But then I loved triathlon because you get to do so many different things in your days and weeks because you can swim inside a pool or out in lakes and seas, you can ride on a static bike or you can go anywhere you want on your bike. It’s kind of like freedom. The same with running, you can do cross country track running or treadmill running.
Now I love the variability that you can get in one week of training. It’s also kind of a family sport because my Mum will come with me on her bike whilst I’m running, and my Dad will cycle with me. So, it’s like everyone gets involved, which I really love.
Out of the three triathlon sports, which is your favourite and why?
I think at the moment I love the cycling the most. I have a love, hate relationship with running because I find it very painful. I’m not a naturally gifted runner and I still enjoy swimming because it’s my peaceful calm place to go and swim and feel stress-free. But there’s something about riding a bike. I just really love it.
What has been the highlight of your athletics career so far and why?
Many would think that I would say the silver medal in Rio and it definitely was a highlight, but I actually think there’s two that stick in my mind – 2008 where I qualified for my first Paralympics. It was such a special moment for me. I was 15 years old and I can remember my parent’s support, I can remember the race and I didn’t think I was going to be able to qualify and I did.
Then winning my first world title in paratriathlon in 2014 in Edmonton. My grandparents aren’t here anymore. But they were there along with my aunt and uncle, my Mum and Dad and my sister. It was just a really special moment and I’ve won the world title since, but none of them have been as special as this one.
Lauren Steadman preparing for Tokyo 2020
How have you been preparing for Tokyo 2020 and do you still have concerns relating to the pandemic?
I actually feel very lucky right now. I’ve had no injuries. I’ve been living out in Lanzarote for the last six months and I’ve managed to do all my training. It’s been lovely, warm weather. There are restrictions out here, but it’s a smaller island, so there’s been less restrictions. It’s been really lovely just to lead a normal lifestyle.
Was it difficult last year with the games not happening? Yes, but I think in life you need to look for the positives and actually it was one more year to get stronger, better and fitter, and right now, fingers crossed, touch wood, I have not got any injuries, had a solid six months and I’m in the best shape I’ve ever been.
So, hopefully going into the games, I’m just going to give it my best and fingers crossed I can bring home a medal.
Do you know when you’ll be travelling to Tokyo and what Covid-19 measures will be in place?
We leave Friday the 13th August. There are lots of restrictions in place it’s mainly around Covid testing, making sure that we do all the requirements necessary for Japan to let us in.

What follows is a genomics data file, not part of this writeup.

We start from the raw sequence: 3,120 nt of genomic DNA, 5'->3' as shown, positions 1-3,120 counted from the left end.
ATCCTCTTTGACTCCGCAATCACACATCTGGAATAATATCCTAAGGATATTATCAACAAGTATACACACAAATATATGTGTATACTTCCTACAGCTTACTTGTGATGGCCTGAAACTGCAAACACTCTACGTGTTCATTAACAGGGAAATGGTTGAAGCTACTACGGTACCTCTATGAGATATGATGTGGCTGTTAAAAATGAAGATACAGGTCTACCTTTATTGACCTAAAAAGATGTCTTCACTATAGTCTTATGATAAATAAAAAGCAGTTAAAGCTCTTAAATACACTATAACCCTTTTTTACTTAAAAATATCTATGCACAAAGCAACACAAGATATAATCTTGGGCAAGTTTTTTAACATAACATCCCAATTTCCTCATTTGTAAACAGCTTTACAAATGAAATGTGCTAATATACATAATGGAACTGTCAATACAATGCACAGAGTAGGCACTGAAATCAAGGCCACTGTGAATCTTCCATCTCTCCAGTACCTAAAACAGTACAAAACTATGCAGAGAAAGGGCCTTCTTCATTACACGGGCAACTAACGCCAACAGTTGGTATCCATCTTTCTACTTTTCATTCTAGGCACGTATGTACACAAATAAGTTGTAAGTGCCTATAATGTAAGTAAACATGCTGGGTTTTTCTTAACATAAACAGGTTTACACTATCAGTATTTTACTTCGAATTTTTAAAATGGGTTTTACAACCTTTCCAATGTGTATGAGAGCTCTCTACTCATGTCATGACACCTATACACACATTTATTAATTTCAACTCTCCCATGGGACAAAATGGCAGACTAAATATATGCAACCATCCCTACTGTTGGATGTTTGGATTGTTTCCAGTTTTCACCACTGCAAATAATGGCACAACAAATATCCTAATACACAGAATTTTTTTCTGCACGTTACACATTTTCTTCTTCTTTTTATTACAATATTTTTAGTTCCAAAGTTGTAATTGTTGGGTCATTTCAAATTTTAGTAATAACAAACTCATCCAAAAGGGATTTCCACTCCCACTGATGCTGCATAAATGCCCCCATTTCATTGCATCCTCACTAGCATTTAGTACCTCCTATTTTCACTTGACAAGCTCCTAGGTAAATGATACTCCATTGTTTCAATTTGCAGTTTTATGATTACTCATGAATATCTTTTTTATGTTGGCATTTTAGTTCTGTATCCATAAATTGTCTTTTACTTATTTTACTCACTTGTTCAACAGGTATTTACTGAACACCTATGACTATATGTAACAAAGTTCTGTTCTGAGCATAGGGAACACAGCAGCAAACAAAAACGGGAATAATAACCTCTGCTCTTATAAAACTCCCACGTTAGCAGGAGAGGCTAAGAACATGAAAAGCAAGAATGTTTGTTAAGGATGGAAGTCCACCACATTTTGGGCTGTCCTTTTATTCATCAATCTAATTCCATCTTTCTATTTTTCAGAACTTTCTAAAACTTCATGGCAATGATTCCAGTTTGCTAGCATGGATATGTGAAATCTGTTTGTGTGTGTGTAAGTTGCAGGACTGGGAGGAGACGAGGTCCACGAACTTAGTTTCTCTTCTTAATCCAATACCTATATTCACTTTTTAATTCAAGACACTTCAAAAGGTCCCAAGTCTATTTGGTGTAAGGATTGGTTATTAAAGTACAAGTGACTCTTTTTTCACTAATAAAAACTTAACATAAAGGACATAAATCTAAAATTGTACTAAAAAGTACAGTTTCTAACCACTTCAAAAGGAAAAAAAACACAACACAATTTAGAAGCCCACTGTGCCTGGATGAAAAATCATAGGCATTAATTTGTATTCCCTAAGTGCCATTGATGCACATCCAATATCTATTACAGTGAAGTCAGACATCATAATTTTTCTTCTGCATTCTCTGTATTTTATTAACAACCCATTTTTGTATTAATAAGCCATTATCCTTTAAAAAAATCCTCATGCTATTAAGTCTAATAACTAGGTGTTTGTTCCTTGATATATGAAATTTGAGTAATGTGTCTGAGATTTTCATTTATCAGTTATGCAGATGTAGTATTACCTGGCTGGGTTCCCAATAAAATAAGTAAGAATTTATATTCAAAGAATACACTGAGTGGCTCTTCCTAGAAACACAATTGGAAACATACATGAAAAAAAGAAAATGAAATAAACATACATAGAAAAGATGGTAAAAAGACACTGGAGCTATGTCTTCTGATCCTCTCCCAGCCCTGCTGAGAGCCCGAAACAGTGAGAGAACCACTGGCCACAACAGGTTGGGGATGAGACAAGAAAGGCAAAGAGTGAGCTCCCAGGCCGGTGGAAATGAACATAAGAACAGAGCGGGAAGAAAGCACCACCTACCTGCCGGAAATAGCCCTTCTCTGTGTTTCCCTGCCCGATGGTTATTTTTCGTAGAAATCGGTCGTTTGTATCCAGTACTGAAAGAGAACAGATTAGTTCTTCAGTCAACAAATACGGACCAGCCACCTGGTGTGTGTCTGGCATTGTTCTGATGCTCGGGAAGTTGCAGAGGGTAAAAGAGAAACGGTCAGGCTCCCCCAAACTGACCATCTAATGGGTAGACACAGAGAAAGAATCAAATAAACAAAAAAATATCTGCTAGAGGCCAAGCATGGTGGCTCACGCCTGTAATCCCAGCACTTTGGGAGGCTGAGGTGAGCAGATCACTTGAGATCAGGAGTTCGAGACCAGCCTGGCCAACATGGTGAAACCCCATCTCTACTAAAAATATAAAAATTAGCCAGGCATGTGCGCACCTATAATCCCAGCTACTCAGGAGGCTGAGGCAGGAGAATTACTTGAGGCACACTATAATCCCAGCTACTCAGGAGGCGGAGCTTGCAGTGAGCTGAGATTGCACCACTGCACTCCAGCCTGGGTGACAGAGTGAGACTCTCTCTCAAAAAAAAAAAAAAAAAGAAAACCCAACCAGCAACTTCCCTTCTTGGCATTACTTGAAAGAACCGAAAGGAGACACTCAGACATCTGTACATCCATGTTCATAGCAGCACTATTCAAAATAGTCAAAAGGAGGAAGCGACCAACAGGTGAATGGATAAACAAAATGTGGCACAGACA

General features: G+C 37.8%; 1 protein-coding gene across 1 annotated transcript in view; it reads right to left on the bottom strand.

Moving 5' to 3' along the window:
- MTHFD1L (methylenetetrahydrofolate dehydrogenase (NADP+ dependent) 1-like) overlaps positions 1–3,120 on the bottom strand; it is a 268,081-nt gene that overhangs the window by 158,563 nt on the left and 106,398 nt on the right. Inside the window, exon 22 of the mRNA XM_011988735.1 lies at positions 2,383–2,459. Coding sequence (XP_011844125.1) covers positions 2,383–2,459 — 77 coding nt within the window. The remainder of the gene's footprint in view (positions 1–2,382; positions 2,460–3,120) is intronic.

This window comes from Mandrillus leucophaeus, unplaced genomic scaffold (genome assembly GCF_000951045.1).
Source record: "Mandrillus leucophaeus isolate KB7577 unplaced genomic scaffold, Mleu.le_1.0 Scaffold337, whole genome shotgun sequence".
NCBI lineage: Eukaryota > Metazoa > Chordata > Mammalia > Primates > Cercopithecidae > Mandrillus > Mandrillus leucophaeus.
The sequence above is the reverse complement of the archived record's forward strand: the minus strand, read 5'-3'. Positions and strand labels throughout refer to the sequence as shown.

Then once we’re there, it’s kind of similar to how it of other sports events have been dealing with it I guess – staying in your room, staying away from people so that you limit your chance of being exposed to the virus and just being really, really cautious on everything you do.
It’s only for the next four weeks until the race. We need to be super, super careful, because it would be devastating for any athlete to be near someone that gets pinged as being positive and then they couldn’t do that race.
What are you looking forward to the most at the Tokyo 2020 Paralympic Games, as well as aiming to secure the gold medal?
Definitely the Paralympic atmosphere itself. It’s going to be slightly different to normal because obviously we are not in the normal procedures that we get to do. But sort just being around other Paralympians, the whole world coming together in one place, going to view other sports that are happening and seeing other people be successful – and it is I guess the biggest Paralympic event to date yet.
So, just embracing the fact that we’ve got a Paralympic Games happening this year and I’ve been especially lucky to be selected to represent at my fourth games.
Lauren Steadman competing on Strictly Come Dancing
Why did you decide to sign up for Strictly?
I was given the opportunity to go on Strictly and it was definitely out of my comfort zone. I did a little bit dancing before, but nothing to that scale and I’ve never danced in front of 14 million people live on television, I can tell you that.
But it was a chance to push my comfort zone, physical barriers, learn a new skill and show people that actually you can learn new skills, you can do it and you can believe in yourself.
I guess what I wanted to do was show that I have one arm and I was able to learn a new skill. I wanted people at home who perhaps put themselves in a corner and they didn’t believe in themselves to actually think, “if Lauren can go on there with a disability and show that actually she can dance, maybe it’s not the generic way of dancing and it’s slightly different, then why don’t I go and try a new sport or a new hobby?”